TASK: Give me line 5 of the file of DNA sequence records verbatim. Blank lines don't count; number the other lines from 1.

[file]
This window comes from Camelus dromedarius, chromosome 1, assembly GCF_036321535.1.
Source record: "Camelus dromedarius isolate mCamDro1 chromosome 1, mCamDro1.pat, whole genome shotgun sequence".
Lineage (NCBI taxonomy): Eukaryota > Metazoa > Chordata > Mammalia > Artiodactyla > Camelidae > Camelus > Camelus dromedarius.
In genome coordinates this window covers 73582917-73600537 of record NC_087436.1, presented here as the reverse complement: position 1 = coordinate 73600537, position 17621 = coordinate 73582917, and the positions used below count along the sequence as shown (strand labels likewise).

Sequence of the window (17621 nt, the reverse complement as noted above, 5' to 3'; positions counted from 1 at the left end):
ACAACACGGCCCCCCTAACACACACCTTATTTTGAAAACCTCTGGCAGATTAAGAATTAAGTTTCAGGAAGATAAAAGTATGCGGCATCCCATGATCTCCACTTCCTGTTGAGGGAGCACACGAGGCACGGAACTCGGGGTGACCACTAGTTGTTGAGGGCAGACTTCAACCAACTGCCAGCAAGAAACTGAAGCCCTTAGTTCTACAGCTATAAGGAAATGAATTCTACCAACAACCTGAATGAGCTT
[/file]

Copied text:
Sequence of the window (17621 nt, the reverse complement as noted above, 5' to 3'; positions counted from 1 at the left end):